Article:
Flat White

Just what does Scott Morrison stand for?

24 May 2021

1:52 PM

24 May 2021

1:52 PM

The term ‘liberal’ is confusing. In the United States it means a progressive, in Europe more of a classical liberal, and in Australia it is the moniker of a supposedly conservative political party. Its various connotations, applications and interpretations are as contradictory as they are numerous. Of those three applications, it is the Australian one which is most nebulous. Until the end of the Howard era, one could confidently expect an Australian liberal to believe in personal responsibility, individual liberty and limited government. The same could be expected of Liberal Party politicians. 

Not so much today. As confirmed by the budget, bigger government, bigger spending and bigger debt is now part of the Liberal Party’s political as much as economic strategy. Personal responsibility has been reduced to an election tagline and individual liberty forgotten. The ‘limited’ in limited government now appears to refer to principles rather than size.  

The Liberal Party has strayed from liberal tenets. Arguably, this is what self-purported classical liberals and conservatives will be doing at the next federal election should they vote for the Morrison Government. How can an endorsement of a highly illiberal government be interpreted as anything other than one-eyed political support?  


Any person claiming to be a true liberal must experience some sort of cognitive dissonance when supporting or defending the Morrison Government. In 2014/15, net debt was around $246 billion. Since then, the Liberal Party with Morrison as Treasurer and then Prime Minister has increased that figure to just under $618 billionNet debt is forecast to hit one trillion dollars in the coming years. This is hardly reflective of the Liberal Party website which professes to ‘work towards lean government’.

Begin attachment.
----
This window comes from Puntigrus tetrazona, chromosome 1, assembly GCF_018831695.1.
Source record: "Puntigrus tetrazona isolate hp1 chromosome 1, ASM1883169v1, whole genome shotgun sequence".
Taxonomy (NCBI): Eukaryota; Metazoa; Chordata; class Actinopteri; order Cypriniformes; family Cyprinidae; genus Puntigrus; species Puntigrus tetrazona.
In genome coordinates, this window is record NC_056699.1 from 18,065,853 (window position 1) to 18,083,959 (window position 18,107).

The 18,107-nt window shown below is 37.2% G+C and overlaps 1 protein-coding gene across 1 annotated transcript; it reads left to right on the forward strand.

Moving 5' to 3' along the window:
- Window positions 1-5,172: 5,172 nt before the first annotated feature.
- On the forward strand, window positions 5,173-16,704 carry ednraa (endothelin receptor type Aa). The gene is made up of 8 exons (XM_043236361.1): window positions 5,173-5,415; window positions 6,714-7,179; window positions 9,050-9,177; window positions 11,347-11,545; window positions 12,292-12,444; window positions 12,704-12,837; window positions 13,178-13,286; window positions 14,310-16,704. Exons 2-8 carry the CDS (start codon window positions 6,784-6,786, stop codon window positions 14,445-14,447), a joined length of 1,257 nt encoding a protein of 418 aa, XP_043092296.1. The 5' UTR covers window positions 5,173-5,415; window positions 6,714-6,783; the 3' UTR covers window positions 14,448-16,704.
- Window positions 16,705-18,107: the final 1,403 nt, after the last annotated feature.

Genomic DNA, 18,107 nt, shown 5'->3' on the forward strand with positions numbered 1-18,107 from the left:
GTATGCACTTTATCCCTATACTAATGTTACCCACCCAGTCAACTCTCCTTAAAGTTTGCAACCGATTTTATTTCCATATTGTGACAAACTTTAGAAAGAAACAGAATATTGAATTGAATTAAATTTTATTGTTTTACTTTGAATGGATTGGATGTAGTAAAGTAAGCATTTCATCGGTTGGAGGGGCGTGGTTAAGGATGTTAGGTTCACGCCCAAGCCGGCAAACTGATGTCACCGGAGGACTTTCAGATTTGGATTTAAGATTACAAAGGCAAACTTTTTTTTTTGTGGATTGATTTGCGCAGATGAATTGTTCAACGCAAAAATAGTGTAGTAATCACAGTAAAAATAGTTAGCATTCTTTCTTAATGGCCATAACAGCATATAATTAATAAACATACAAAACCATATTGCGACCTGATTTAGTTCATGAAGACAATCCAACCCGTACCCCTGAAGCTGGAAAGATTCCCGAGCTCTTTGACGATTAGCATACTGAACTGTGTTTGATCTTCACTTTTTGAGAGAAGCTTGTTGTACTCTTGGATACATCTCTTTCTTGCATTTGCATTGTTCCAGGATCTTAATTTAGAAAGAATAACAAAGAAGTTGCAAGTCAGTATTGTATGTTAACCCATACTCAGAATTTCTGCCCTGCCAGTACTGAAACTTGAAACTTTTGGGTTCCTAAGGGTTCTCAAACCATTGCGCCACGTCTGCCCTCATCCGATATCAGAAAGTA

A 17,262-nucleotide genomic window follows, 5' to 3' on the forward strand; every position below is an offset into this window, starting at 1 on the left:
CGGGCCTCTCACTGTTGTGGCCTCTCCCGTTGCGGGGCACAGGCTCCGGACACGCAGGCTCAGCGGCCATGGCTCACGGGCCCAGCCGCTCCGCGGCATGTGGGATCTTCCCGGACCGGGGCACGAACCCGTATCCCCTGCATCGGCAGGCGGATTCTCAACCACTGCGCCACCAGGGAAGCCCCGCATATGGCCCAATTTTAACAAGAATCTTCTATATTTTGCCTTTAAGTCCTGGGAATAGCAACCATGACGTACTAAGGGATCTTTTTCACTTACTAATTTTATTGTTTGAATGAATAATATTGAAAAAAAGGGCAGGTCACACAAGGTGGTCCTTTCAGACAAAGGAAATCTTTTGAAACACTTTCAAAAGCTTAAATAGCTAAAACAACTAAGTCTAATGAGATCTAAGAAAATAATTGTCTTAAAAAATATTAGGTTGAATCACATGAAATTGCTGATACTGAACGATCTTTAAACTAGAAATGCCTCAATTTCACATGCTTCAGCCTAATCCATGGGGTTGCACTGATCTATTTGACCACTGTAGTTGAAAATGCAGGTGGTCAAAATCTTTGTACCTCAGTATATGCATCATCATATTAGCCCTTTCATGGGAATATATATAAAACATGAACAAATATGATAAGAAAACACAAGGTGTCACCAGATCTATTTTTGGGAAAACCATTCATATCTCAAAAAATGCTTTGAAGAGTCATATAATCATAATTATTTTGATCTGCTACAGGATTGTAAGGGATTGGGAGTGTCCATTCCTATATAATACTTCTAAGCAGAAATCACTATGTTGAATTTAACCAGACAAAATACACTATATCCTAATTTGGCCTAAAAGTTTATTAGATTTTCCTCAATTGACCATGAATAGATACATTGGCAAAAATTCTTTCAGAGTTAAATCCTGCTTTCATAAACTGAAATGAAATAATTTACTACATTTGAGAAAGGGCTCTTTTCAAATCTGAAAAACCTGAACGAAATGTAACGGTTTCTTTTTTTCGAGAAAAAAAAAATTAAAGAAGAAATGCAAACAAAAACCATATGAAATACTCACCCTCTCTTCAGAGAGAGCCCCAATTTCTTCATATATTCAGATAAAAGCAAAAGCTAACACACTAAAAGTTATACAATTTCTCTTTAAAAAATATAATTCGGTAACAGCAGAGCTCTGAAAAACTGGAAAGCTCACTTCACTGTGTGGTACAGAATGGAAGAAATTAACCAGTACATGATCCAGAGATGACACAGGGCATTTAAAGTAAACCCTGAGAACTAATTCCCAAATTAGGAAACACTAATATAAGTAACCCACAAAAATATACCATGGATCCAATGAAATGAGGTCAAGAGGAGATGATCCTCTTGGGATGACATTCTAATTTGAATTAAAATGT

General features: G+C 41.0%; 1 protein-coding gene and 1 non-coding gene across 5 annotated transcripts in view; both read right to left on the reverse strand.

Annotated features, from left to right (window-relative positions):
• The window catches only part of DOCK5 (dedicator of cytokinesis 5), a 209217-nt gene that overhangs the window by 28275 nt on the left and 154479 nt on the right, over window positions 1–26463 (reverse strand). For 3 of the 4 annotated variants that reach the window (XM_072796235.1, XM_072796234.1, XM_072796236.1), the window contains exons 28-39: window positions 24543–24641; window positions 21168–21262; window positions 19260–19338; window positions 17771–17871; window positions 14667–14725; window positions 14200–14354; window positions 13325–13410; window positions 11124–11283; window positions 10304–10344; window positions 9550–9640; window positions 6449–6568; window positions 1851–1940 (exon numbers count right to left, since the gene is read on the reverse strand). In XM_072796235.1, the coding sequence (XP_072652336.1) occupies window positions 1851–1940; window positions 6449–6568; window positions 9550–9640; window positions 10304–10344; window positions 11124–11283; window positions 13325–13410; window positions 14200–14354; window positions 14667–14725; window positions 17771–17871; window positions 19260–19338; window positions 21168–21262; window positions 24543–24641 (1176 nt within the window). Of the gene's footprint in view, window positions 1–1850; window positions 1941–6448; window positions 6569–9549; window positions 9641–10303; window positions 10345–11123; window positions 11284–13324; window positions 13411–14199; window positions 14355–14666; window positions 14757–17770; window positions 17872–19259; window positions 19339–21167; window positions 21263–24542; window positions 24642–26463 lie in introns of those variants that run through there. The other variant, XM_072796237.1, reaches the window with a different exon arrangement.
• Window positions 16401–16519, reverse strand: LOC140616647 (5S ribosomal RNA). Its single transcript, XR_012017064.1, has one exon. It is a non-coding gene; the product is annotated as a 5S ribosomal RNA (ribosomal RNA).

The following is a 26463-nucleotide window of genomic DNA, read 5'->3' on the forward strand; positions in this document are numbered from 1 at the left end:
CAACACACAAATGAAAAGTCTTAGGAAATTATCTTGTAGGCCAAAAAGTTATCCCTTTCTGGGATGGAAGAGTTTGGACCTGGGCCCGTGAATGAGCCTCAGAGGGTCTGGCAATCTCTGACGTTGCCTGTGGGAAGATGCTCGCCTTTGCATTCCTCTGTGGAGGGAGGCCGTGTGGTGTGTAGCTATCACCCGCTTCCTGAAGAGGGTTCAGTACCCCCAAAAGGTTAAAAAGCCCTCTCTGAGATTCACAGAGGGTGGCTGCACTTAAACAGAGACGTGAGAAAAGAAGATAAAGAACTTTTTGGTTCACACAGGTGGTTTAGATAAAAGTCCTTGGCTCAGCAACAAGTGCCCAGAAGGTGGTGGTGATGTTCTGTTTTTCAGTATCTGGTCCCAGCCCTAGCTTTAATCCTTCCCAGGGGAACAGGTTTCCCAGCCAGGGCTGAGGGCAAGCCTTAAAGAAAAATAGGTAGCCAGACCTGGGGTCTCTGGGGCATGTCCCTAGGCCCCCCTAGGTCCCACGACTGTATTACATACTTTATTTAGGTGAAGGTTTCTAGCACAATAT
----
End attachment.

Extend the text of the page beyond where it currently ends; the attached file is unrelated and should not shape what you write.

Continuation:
The lack of liberal principles is not just economic. Morrison for months criticised Australian states for closing their borders before his government locked Australian citizens stuck in India out of their own country and threatened those who breached this order with jail time. This disregard of individual rights is unsurprising given that in the aftermath of the alleged rape of Brittany Higgins, the Prime Minister required his wife’s counsel to ‘clarify’ why women should be confident about their safety at work. Morrison just does not see individual beings for who they are.  

The loss of principles in politics is certainly not confined to the Liberal Party. Joel Fitzgibbon’s resignation from the Labor front bench is the most recent symptom of Labor’s abandonment of workers. Upon resigning, Fitzgibbon said ‘the Labor Party has been spending too much time in recent years talking about issues like climate change – which is a very important issue – and not enough time talking about the needs of our traditional base’.

Abraham Lincoln is attributed as saying ‘be sure you put your feet in the right place, then stand firm’. If the Prime Minister has one special power, it is the ability to levitate — he has never placed his feet anywhere. Voters must choose among imperfect options at the ballot box — and will be required to do so in the near future — but a vote for the Morrison Government is not a vote for classical liberalism. It is not a vote for personal responsibility, individual liberty or limited government. At best, it is a vote against all other options. 

In practice, an individual’s vote does not matter — it will rarely decide a seat, let alone the government — but this is not the point. The principles behind the vote matter, and principles are exactly what Australian society needs. 

Shane Herbst is a research analyst at Mannkal Economic Education Foundation and is completing his LLB at Curtin University. 

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